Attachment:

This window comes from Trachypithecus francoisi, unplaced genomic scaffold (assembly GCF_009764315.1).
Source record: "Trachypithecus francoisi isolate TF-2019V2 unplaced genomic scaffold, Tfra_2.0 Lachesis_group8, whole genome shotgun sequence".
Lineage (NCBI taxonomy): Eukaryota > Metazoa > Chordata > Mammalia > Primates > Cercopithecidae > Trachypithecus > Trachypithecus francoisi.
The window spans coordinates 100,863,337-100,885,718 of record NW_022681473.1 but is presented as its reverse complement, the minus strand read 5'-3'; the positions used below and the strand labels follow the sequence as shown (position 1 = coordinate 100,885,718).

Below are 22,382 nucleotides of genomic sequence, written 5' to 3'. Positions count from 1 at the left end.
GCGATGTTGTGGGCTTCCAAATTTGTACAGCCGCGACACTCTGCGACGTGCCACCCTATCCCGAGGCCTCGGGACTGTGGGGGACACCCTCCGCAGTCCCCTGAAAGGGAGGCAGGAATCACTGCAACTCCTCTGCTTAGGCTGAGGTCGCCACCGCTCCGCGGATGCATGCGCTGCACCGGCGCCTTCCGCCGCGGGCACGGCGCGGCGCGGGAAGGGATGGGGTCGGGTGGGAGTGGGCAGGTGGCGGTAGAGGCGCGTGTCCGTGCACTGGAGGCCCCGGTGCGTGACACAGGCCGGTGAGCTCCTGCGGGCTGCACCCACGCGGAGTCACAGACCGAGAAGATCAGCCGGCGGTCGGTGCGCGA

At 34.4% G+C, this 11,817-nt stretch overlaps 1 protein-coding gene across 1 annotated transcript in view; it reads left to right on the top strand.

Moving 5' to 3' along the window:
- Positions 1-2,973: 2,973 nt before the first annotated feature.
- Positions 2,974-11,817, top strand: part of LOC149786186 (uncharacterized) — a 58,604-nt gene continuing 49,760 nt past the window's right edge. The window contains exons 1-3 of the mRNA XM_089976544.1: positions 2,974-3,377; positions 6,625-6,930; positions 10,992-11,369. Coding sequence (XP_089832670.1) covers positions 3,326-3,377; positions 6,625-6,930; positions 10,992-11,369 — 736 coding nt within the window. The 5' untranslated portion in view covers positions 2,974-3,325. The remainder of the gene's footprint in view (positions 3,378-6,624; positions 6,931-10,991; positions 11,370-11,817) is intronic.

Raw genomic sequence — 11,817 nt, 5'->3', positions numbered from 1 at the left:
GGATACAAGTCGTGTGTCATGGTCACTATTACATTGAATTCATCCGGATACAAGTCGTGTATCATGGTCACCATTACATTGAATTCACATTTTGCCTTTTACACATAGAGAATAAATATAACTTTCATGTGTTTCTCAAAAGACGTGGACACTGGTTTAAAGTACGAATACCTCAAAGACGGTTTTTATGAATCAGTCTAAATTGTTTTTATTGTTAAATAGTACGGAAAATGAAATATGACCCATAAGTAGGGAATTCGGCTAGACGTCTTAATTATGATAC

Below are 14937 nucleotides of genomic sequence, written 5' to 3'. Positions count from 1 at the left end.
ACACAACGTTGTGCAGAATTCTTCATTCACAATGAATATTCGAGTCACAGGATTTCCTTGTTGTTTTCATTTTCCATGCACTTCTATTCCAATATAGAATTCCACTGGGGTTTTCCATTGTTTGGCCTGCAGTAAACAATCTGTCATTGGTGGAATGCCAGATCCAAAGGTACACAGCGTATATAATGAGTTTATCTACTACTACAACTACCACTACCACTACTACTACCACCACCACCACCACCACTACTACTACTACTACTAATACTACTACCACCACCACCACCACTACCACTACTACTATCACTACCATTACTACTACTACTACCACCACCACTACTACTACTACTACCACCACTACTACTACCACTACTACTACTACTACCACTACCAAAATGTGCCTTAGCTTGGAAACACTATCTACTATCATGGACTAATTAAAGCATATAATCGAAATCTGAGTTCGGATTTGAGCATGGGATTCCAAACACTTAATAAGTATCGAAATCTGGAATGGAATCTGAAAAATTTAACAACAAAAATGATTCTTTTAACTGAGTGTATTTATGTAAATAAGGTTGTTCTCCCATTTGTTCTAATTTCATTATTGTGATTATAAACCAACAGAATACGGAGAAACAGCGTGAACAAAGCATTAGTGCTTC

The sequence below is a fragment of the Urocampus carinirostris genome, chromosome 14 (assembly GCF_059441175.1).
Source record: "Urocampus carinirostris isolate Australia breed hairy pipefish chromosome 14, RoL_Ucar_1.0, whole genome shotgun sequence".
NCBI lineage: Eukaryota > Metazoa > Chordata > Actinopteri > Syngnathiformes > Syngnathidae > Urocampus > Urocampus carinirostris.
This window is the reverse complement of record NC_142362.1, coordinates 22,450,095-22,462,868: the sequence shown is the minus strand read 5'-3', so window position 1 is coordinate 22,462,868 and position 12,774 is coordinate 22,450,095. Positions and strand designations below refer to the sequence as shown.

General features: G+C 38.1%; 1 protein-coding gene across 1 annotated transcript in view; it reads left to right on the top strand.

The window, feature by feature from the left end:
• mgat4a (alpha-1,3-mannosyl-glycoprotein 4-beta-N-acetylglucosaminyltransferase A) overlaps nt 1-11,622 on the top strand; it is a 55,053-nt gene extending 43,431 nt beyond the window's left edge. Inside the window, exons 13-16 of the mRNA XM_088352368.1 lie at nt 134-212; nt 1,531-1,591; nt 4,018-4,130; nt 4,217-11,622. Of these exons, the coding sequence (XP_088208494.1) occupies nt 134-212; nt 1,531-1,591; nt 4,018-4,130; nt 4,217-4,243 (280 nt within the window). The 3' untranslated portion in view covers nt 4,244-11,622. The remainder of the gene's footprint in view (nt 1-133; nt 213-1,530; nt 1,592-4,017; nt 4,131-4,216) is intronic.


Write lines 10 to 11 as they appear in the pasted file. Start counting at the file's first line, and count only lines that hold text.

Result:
- Positions 2,974-11,817, top strand: part of LOC149786186 (uncharacterized) — a 58,604-nt gene continuing 49,760 nt past the window's right edge. The window contains exons 1-3 of the mRNA XM_089976544.1: positions 2,974-3,377; positions 6,625-6,930; positions 10,992-11,369. Coding sequence (XP_089832670.1) covers positions 3,326-3,377; positions 6,625-6,930; positions 10,992-11,369 — 736 coding nt within the window. The 5' untranslated portion in view covers positions 2,974-3,325. The remainder of the gene's footprint in view (positions 3,378-6,624; positions 6,931-10,991; positions 11,370-11,817) is intronic.

Raw genomic sequence — 11,817 nt, 5'->3', positions numbered from 1 at the left: